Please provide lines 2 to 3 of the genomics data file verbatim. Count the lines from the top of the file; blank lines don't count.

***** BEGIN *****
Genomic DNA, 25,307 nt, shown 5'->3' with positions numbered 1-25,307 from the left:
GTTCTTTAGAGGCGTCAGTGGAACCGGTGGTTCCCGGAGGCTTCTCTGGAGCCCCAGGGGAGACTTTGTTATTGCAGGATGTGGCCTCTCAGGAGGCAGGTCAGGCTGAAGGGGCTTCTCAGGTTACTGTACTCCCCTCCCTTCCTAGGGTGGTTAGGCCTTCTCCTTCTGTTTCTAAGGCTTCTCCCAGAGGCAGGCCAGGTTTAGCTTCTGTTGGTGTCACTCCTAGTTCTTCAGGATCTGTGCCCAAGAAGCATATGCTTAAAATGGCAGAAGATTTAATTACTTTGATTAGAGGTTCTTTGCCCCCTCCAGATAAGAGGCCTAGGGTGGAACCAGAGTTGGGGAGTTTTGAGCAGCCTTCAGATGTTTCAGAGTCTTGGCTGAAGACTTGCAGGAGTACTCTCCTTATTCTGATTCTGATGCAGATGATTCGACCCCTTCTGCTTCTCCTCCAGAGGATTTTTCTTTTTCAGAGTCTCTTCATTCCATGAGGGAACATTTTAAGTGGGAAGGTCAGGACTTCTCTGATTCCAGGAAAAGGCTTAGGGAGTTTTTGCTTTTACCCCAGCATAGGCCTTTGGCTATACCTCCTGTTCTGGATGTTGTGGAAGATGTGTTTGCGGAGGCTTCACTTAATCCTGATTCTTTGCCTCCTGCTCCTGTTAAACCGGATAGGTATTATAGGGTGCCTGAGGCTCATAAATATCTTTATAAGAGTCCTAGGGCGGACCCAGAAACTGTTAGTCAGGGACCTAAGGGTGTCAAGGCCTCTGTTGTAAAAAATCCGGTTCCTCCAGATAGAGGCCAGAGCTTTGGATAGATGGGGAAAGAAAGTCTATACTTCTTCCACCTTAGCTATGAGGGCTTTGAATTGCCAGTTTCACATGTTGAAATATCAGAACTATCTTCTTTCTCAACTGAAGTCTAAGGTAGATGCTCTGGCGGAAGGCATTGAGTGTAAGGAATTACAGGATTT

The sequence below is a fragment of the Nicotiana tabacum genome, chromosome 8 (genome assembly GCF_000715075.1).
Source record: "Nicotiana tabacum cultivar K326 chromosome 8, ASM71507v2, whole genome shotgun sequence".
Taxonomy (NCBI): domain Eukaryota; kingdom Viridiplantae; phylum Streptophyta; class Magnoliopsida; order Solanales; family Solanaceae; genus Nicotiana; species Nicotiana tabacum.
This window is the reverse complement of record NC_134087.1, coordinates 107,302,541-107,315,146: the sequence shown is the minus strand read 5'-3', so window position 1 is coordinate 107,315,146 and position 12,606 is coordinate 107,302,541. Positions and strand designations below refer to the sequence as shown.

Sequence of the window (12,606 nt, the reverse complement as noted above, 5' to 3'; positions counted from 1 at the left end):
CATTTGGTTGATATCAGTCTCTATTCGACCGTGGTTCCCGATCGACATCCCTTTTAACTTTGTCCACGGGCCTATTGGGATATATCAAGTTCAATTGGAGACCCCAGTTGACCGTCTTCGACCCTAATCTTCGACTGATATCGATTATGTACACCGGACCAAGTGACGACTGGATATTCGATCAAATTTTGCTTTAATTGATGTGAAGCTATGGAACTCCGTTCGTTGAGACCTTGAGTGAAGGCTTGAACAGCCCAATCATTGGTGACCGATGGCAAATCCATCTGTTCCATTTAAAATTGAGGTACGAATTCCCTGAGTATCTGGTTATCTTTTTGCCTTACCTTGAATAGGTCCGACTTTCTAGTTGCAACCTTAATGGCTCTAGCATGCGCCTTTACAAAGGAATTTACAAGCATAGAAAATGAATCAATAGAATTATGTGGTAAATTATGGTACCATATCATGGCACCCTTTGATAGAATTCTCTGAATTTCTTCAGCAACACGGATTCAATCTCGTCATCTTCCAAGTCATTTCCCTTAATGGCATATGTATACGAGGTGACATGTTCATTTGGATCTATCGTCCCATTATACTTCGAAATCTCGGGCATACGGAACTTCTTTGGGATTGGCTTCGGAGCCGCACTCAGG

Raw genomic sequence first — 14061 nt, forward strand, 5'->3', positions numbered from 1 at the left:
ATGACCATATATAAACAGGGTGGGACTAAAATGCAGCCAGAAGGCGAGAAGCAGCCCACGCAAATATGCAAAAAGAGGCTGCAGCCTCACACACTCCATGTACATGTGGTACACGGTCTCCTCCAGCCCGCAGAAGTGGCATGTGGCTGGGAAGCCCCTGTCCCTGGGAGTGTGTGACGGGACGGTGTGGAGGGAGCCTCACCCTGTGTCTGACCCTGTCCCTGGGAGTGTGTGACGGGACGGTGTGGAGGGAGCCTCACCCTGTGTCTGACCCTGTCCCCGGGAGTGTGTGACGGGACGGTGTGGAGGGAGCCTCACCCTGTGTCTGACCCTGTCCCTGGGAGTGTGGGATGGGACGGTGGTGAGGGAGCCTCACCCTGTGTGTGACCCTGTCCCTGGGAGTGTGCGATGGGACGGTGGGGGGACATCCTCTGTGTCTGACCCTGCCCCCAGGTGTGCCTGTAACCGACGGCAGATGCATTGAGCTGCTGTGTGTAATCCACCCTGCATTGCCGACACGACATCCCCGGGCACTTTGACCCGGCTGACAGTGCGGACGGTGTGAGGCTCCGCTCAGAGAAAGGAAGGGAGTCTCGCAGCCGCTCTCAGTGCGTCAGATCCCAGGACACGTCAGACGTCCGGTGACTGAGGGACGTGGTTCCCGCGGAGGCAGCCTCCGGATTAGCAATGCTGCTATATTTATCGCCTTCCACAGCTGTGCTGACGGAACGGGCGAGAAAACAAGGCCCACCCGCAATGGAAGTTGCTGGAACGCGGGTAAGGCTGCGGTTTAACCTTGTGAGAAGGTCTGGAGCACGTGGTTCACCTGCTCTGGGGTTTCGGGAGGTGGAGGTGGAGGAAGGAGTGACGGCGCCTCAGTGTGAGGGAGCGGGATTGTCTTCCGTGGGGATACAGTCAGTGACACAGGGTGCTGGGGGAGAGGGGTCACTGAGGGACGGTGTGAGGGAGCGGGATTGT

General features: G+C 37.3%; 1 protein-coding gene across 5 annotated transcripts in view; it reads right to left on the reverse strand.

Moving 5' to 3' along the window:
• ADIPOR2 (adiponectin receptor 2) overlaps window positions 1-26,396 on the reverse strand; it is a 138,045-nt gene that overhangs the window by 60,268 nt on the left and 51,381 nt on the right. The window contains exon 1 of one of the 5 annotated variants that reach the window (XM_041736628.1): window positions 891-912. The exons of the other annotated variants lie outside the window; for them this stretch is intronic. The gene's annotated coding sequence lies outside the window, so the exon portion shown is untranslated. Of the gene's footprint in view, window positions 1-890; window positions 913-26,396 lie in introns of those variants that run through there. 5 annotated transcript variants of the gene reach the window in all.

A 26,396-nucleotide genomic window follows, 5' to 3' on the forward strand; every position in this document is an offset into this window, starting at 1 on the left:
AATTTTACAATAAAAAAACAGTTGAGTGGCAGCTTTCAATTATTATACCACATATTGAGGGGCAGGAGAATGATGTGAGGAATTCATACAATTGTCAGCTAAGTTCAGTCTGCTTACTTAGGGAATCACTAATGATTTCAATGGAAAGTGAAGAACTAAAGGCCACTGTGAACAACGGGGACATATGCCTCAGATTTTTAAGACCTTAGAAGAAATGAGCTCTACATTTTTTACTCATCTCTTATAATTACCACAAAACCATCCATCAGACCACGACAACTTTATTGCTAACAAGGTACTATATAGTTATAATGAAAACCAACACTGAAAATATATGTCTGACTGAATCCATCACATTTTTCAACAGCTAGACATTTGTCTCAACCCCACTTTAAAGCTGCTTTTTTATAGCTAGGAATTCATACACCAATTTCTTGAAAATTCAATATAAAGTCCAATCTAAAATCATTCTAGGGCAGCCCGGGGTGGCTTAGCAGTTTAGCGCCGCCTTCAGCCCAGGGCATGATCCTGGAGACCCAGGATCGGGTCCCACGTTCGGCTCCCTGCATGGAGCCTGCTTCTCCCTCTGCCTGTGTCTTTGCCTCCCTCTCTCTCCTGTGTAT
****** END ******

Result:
GTTCTTTAGAGGCGTCAGTGGAACCGGTGGTTCCCGGAGGCTTCTCTGGAGCCCCAGGGGAGACTTTGTTATTGCAGGATGTGGCCTCTCAGGAGGCAGGTCAGGCTGAAGGGGCTTCTCAGGTTACTGTACTCCCCTCCCTTCCTAGGGTGGTTAGGCCTTCTCCTTCTGTTTCTAAGGCTTCTCCCAGAGGCAGGCCAGGTTTAGCTTCTGTTGGTGTCACTCCTAGTTCTTCAGGATCTGTGCCCAAGAAGCATATGCTTAAAATGGCAGAAGATTTAATTACTTTGATTAGAGGTTCTTTGCCCCCTCCAGATAAGAGGCCTAGGGTGGAACCAGAGTTGGGGAGTTTTGAGCAGCCTTCAGATGTTTCAGAGTCTTGGCTGAAGACTTGCAGGAGTACTCTCCTTATTCTGATTCTGATGCAGATGATTCGACCCCTTCTGCTTCTCCTCCAGAGGATTTTTCTTTTTCAGAGTCTCTTCATTCCATGAGGGAACATTTTAAGTGGGAAGGTCAGGACTTCTCTGATTCCAGGAAAAGGCTTAGGGAGTTTTTGCTTTTACCCCAGCATAGGCCTTTGGCTATACCTCCTGTTCTGGATGTTGTGGAAGATGTGTTTGCGGAGGCTTCACTTAATCCTGATTCTTTGCCTCCTGCTCCTGTTAAACCGGATAGGTATTATAGGGTGCCTGAGGCTCATAAATATCTTTATAAGAGTCCTAGGGCGGACCCAGAAACTGTTAGTCAGGGACCTAAGGGTGTCAAGGCCTCTGTTGTAAAAAATCCGGTTCCTCCAGATAGAGGCCAGAGCTTTGGATAGATGGGGAAAGAAAGTCTATACTTCTTCCACCTTAGCTATGAGGGCTTTGAATTGCCAGTTTCACATGTTGAAATATCAGAACTATCTTCTTTCTCAACTGAAGTCTAAGGTAGATGCTCTGGCGGAAGGCATTGAGTGTAAGGAATTACAGGATTT

The sequence below is a fragment of the Nicotiana tabacum genome, chromosome 8 (genome assembly GCF_000715075.1).